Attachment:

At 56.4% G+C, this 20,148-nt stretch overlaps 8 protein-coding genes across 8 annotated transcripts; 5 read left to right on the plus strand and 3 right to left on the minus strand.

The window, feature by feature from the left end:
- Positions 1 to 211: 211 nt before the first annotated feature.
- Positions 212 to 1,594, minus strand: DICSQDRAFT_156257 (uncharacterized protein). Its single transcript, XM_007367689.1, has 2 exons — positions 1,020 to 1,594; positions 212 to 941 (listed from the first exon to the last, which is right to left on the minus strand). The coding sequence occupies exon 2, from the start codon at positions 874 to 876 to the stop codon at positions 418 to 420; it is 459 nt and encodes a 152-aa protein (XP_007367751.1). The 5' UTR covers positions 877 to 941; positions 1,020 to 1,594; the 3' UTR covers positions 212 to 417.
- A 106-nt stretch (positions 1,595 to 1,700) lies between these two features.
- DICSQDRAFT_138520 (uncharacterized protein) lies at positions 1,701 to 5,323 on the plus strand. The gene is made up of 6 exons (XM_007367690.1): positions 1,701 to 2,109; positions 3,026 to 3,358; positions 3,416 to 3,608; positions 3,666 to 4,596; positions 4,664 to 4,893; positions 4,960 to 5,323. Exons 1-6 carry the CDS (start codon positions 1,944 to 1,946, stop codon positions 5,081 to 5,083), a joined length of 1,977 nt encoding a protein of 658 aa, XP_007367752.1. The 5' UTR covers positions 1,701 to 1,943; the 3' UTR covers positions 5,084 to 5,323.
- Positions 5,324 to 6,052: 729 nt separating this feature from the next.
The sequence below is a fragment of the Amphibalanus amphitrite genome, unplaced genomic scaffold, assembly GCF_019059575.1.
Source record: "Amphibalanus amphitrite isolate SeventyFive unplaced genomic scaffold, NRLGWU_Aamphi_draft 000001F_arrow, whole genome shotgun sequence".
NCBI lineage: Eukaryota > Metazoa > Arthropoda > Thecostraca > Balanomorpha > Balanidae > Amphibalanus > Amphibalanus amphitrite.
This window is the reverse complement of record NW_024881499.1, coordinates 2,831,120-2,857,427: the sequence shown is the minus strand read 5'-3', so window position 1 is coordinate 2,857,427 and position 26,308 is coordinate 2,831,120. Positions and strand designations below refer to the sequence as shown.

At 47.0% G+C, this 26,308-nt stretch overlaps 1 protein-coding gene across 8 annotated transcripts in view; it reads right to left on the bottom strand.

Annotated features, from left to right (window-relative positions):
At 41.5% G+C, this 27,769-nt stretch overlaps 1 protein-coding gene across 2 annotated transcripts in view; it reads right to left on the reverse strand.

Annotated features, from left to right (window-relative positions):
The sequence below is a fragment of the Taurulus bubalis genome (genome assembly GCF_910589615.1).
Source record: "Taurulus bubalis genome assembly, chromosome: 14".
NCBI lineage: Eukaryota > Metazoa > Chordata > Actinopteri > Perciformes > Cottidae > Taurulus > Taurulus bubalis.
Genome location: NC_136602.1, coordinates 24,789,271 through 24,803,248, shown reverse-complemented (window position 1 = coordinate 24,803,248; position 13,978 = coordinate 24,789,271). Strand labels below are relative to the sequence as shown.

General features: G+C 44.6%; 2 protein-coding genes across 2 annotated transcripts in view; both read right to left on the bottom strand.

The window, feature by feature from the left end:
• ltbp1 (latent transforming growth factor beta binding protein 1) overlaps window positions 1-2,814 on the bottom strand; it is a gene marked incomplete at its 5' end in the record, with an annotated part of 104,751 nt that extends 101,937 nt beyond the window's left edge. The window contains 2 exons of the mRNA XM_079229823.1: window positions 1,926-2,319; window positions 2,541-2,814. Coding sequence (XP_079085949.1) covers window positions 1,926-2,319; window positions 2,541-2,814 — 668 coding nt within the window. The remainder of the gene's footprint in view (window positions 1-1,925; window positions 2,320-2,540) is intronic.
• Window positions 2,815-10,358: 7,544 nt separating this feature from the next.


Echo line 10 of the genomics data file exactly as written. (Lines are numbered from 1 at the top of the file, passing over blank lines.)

NCBI lineage: Eukaryota > Metazoa > Arthropoda > Thecostraca > Balanomorpha > Balanidae > Amphibalanus > Amphibalanus amphitrite.